Manufacturers see dollar signs in service—but only when CFOs see beyond risk
.:: My Interview with Jane Irene Kelly - Originally published at Sage Advice ::.
For manufacturers today, making products is becoming less important to their long-term survival than servicing those products. But switching to a service-centric business model is a sea change for business leaders accustomed to selling physical products—and one CFOs may resist for several reasons.
For one, many doubt whether a traditional manufacturer can generate significant revenue from activities typically handled by third-party providers. What’s more, moving to a service-centric model, or “servitization” in industry lingo, can take years to yield financial benefits.
Many years, in fact.
From a finance perspective, the move toward services is often viewed as too big a risk for a company to shoulder amid pressing challenges like digitalization, globalization and skilled labor shortages.
“Manufacturers that have been selling physical things for decades, or even a century, can find it difficult to start selling something they can’t really see,” says Ali Ziaee Bigdeli, senior research fellow for The Advanced Services Group of Aston Business School (U.K.). “But building revenue streams through services is a longer-term play for manufacturers.”
That patience can yield huge rewards, as several global manufacturers can attest:
GE reports that 75 percent of its profits come from servicing the jet engines, trains, wind turbines and other products its customers buy. The company’s service business is growing steadily at 5 percent.
Rolls-Royce, a pioneer in bundling services and product, attributes more than half of its revenues and about 70 percent of its profits to its TotalCare service business model, which provides airlines with “power by the hour.”
Kone, an elevator and escalator manufacturer, derives about 45 percent of its US$10 billion in annual revenues from its services business.
Reaching a point of profitability with a service-centric business model wasn’t quick or easy for these manufacturing stalwarts. Like any major business transformation, servitization is an arduous process. It requires significant investments in digital technologies, such as predictive analytics, remote communications, and mobile platforms. It also requires a major mindset change for the entire workforce—and Ziaee Bigdeli says the onus is on finance leaders to set an example:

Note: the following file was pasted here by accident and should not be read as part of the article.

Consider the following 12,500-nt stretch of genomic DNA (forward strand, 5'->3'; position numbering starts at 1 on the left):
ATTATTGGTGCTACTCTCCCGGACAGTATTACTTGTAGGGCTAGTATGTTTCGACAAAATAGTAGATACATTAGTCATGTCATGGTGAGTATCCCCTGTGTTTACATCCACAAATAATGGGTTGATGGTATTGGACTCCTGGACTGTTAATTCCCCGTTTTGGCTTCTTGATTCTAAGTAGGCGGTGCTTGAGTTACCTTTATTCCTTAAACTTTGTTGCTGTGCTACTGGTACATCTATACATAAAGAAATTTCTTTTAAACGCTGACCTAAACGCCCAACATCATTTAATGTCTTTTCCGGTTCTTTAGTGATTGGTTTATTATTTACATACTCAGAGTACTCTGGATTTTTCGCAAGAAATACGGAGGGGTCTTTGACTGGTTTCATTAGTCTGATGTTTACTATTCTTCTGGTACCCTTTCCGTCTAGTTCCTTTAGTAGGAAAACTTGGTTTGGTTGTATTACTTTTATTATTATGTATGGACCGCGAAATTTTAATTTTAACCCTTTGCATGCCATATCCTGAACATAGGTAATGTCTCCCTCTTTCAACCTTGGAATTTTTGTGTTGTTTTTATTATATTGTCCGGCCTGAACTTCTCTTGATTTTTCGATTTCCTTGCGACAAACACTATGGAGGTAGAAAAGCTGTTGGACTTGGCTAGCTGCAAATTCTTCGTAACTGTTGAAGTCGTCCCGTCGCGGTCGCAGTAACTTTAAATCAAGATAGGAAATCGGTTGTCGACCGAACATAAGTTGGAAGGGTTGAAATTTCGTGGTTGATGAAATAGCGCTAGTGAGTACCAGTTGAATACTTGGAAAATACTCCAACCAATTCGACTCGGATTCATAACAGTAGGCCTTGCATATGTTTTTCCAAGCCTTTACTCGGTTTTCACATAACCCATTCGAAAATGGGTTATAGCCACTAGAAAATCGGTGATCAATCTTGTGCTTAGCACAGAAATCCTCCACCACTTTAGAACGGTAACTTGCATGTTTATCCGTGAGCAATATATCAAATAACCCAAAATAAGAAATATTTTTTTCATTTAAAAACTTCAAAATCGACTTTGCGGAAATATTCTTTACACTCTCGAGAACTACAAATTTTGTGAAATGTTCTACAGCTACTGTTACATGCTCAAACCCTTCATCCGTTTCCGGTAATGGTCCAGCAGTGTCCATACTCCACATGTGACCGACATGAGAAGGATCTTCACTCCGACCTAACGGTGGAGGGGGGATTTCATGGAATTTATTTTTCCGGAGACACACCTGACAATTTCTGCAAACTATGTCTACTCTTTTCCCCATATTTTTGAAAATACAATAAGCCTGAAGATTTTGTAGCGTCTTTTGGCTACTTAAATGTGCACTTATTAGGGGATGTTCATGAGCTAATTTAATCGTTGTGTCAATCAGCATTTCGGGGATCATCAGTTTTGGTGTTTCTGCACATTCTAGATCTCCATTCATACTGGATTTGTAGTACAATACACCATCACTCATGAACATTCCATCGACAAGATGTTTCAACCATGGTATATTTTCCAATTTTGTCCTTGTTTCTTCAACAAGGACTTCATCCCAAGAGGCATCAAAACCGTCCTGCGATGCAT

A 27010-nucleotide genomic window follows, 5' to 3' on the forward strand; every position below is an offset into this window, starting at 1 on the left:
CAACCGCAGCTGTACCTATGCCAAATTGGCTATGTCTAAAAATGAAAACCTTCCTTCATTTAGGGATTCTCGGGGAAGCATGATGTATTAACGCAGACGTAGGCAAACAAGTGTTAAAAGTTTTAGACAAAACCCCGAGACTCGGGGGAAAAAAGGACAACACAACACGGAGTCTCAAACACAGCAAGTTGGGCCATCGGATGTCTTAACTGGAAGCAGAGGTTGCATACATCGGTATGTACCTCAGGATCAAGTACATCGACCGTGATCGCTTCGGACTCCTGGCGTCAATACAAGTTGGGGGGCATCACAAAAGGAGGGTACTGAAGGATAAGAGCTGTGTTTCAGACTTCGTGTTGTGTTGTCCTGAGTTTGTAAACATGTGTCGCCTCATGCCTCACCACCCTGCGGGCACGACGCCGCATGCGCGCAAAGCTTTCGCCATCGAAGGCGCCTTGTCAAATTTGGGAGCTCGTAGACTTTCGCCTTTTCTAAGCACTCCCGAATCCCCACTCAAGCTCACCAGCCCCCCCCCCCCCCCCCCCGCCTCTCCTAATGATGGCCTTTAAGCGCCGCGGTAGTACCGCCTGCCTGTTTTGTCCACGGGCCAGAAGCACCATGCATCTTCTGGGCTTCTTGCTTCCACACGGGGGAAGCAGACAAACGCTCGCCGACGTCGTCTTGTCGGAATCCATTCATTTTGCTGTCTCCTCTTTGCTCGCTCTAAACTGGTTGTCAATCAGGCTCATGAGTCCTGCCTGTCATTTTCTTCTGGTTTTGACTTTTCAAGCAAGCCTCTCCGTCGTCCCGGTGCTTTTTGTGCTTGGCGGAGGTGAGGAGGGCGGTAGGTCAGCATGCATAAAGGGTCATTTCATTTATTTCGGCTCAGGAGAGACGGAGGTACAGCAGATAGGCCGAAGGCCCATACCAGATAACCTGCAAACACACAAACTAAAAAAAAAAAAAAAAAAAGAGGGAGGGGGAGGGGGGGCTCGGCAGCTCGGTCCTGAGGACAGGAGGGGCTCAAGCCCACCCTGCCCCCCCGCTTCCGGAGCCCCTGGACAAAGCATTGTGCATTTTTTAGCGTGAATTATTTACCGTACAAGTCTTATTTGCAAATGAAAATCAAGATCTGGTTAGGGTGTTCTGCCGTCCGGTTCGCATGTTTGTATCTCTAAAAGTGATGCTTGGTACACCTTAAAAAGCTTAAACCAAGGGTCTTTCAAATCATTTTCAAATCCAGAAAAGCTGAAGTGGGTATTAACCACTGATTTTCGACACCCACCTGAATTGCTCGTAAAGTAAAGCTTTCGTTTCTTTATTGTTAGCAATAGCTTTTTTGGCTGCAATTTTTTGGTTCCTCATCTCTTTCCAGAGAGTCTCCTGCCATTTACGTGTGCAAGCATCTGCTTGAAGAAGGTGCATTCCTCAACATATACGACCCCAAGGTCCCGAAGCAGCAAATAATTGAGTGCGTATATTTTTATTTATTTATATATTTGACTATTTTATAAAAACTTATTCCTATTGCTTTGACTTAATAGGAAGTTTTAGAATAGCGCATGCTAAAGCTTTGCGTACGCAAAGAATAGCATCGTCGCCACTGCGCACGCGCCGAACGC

“They are selling the capability, not the product, anymore. If management doesn’t help to guide the organization through this change, and train people properly, the risk of failure is high.”
Difficult as the process may be, servitization is the obvious future for many manufacturers.
“Products are becoming a commodity, so manufacturers need to think about the next stage. What can they do to become financially sustainable and operationally scalable?” Ziaee Bigdeli says. “Many are starting to realize that adding value to how their product is operating in their customers’ environments is the way forward.”
Finance leaders have a critical role to play in helping manufacturers navigate the challenges of servitization, while also ensuring the business doesn’t sit on the sidelines as the latest industrial revolution evolves. Servitization, according to Ziaee Bigdeli, is about creating and capturing extra value by getting closer to the customer, addressing their previously unrealized needs and enabling them to do more in their business. And manufacturers integrating their operations with customers is a key ingredient to achieving financial stability.
“When manufacturers take the time to truly understand a customer’s needs, and work closely with the customer to solve problems, they are deepening the relationship with that customer,” Ziaee Bigdeli says. “Contracts for advanced services can last for five, 10 or 15 years. Through servitization, manufacturers are building customer relationships that can last much longer than more traditional, transaction-based relationships.”
Business and strategy consultant Melvin Brand Flu, a partner at consultancy Livework Studio, explains in a recent presentation on finance leaders and innovation that CFOs are the ones who should sponsor, lead or own service innovation in their organizations. Financial leaders, Flu says, are “uniquely positioned” to help the business “lower the risk of failure, achieve better business performance, and foster greater internal collaboration.”